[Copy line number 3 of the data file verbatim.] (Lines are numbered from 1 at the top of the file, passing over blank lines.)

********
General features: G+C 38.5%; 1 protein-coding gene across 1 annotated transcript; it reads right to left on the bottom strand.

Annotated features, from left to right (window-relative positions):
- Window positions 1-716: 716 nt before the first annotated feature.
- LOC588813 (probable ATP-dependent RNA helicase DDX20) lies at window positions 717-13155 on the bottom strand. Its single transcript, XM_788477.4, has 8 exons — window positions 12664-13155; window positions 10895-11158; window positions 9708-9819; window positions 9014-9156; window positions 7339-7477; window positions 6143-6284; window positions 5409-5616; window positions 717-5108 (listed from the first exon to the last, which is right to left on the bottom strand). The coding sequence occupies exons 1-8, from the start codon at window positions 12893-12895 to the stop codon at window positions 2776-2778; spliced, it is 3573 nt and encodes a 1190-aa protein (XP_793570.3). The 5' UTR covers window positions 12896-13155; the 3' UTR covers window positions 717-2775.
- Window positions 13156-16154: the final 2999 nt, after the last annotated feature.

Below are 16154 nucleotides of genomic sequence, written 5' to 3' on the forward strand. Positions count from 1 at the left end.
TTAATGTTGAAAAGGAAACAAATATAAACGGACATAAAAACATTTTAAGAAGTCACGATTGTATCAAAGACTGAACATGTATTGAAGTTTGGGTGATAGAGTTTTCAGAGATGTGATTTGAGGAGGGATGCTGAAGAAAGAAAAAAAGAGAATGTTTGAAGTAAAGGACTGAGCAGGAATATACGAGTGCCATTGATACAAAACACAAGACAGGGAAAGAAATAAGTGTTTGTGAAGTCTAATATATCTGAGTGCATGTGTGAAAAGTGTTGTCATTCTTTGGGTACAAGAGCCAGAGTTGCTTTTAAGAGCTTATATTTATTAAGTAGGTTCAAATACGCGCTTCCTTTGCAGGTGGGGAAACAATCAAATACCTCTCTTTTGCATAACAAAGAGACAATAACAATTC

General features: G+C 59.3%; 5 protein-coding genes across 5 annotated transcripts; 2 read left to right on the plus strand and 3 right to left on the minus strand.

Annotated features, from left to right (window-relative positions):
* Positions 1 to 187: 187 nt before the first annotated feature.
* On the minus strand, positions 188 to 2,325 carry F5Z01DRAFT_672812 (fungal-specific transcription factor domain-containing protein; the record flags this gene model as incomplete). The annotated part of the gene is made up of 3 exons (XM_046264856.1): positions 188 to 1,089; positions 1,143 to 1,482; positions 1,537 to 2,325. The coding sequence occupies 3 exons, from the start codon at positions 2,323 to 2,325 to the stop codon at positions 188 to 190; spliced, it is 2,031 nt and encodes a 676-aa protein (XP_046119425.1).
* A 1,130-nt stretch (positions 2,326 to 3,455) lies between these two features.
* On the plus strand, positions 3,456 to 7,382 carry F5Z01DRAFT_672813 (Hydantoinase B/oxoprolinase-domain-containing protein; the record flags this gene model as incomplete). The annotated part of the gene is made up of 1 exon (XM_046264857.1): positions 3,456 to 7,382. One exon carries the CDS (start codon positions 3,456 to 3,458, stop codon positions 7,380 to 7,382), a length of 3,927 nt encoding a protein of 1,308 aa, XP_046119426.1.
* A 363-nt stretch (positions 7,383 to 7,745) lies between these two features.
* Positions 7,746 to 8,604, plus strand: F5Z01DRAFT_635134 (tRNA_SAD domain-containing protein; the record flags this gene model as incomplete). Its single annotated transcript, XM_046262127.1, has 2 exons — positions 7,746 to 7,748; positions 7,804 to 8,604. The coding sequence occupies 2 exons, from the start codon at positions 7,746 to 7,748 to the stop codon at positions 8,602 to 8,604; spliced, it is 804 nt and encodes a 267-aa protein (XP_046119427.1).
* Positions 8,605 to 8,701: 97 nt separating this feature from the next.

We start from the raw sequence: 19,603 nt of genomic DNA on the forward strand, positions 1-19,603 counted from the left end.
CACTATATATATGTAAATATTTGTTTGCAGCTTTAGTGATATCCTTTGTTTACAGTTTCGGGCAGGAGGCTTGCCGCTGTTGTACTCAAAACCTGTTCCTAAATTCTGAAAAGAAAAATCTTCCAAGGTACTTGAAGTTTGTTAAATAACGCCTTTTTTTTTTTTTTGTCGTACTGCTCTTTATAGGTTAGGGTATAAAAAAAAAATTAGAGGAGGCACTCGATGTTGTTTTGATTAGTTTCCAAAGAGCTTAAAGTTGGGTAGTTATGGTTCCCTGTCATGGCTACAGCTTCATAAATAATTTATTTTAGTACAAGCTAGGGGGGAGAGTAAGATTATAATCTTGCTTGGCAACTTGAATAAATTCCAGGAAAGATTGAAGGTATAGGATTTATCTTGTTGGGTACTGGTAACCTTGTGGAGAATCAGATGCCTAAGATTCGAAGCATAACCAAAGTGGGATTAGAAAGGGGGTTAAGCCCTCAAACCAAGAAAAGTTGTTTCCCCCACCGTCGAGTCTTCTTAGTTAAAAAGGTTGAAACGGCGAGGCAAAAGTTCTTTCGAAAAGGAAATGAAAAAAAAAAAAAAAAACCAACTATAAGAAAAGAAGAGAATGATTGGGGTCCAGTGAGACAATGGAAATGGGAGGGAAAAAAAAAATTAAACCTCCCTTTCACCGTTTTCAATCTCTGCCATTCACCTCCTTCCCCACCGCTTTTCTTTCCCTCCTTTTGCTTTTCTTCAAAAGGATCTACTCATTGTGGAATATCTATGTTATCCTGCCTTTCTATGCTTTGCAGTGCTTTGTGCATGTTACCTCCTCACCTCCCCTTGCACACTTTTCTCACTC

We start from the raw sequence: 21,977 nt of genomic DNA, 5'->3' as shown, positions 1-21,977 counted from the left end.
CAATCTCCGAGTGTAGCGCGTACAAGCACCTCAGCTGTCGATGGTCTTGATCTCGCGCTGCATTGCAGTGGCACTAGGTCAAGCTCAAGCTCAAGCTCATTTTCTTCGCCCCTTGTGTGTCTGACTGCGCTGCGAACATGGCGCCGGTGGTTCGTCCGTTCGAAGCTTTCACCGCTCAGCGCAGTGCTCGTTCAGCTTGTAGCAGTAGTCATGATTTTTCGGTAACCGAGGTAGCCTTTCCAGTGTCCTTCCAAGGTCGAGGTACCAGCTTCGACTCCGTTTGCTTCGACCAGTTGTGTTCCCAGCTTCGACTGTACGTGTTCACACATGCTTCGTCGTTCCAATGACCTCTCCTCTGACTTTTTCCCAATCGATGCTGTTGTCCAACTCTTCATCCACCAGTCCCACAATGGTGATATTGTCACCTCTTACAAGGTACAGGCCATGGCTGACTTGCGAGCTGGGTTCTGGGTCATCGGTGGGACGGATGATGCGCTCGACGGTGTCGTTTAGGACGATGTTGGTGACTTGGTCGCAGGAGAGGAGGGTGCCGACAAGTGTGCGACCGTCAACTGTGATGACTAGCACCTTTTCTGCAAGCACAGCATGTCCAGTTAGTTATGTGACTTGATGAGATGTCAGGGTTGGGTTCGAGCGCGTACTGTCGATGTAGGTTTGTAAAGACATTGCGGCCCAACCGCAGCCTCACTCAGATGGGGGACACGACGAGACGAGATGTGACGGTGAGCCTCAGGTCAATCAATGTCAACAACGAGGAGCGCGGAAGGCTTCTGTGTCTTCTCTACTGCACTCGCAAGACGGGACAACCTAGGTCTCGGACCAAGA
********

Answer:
- Window positions 1-716: 716 nt before the first annotated feature.